It's all over

A second half surge was not enough to propel Syracuse past Butler and to its first regional final since 2003.

 It was a season that transcended expectations.

A Syracuse team that started the year unranked after losing its top three scorers from a year ago took the college landscape by surprise, fusing into a basketball monstrosity before even entering the Big East schedule.

But a marvelous season had an inappropriately abrupt end, not the hallmark sendoff fans were hoping for.

Photo: Stephanie Campolo
IST junior Victor Nwosu reacts to the game as Syracuse trails Butler with only minutes left in Thursday's game in the NCAA Sweet 16 Tournament.

Matt Howard had a team-best 17 points and Shelvin Mack added 14 despite hitting only one of ten shots from behind the arc as the fifth-seeded Butler Bulldogs (31-4) blazed past the Orange 63-59 in the West Regional semifinal.

Without starting center Arinze Onuaku for a third consecutive game, Syracuse (30-5) relied heavily on the Wes Johnson, Andy Rautins, Scoop Jardine trio that carried the load in the first two rounds. Johnson posted 17 points and nine rebounds, Rautins followed with 15 points of his own and Jardine put in 14 off the bench.

Their teammates forgot to join in.

Rick Jackson struggled for a third consecutive night from the floor without low post mate Onuaku. The junior scored just four points on two of five shooting, turned the ball over three times and collected four fouls.

Sixth Man of the Year candidate Kris Joseph, who sparked the team during the regular season with his dazzling athleticism and shifty driving ability, looked like he should’ve been buried further on the bench. He added six points on three of eight shooting, but appeared lost in the offensive sets much like he did in his freshman year.

Brandon Triche’s spotty shot selection and recklessness in transition set the Orange back further. The freshman looked the part. He had more turnovers, two, than made baskets, one.

A team that received balanced contributions from seven players throughout the year found itself prodding three to salvage the season. The same Syracuse team that frustrated opponents with its late-game poise crumbled down the stretch.  

Staunch Bulldogs defense compounded by a flustered Syracuse offense contributed to an eight minute stretch to open the game in which the Orange only managed three points. A bevy of unforced turnovers set the tone early as the usually poised Orange was noticeably unsteady. Syracuse would finish with just three more field goals than turnovers.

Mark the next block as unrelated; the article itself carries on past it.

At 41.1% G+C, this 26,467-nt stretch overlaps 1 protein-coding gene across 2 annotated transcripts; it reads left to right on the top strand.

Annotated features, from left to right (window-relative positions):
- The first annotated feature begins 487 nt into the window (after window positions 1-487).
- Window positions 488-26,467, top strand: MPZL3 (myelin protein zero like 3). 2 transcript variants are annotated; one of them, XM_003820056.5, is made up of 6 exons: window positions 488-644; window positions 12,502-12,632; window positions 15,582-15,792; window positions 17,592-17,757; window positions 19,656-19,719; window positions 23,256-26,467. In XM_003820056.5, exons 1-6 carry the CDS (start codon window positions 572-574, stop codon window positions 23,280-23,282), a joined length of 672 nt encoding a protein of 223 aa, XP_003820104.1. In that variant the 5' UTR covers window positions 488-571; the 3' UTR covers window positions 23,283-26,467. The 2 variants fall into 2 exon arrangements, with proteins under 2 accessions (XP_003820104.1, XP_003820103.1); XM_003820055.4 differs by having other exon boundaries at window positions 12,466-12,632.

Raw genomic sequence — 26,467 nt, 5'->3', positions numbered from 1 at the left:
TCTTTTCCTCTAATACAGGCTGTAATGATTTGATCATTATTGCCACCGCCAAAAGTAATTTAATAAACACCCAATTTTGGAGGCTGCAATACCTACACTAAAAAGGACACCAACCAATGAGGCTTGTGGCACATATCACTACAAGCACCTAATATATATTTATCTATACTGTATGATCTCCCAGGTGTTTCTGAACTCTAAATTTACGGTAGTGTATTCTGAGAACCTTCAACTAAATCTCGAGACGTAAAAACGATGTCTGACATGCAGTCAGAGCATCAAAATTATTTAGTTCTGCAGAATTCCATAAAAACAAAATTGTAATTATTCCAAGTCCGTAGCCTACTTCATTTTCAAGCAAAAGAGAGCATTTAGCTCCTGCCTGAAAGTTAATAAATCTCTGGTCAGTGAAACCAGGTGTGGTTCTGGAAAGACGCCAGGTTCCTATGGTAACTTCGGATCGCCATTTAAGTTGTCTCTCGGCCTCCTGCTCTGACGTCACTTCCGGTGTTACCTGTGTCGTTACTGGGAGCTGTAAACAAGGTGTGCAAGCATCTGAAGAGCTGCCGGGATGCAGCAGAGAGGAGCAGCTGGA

Down ten at halftime, Syracuse came out blistering in the second frame. The Orange opened on a 15 to four run to snatch a one point lead. The spurt was capped off by a Johnson three pointer giving Syracuse its first lead of the night.

Butler stormed back on an eight to three run of its own to grab a five point lead midway through the half. But the Orange clawed back as Rautins and Jardine got hot from outside. The pair connected on three consecutive outside shots and then Johnson and Joseph each added a bucket of their own to give Syracuse a 54 to 50 advantage, its largest lead of the game.  

With five minutes to play, five months of splendid Syracuse basketball vanished into the doldrums of a late March meltdown. The Bulldogs, poised to prolong a tournament trend of midmajor success and Big East catastrophe, went on an 11-0 run to squash the Orange.

Willie Veasley hit a three with less than two minutes to go that extended a one point Butler lead to four. The shot, which used every part of the rim and a carom off the backboard, put a dagger in the heart of the Orange, which had battled back all game

The game fittingly ended on a Syracuse turnover, sending the Orange home for the second consecutive year in the Sweet 16. Syracuse’s 59 points tied a season-low for points scored. The Orange scored 59 points in a win at DePaul back in January.

Syracuse is the second No. 1-seed to drop to a midmajor. Kansas lost to Northern Iowa 69-67 in the second round of the Midwest Region.

The loss marks the end of the careers for seniors Andy Rautins and Arinze Onuaku. Wes Johnson is expected to declare for the NBA Draft, although he has one year of eligibility remaining.

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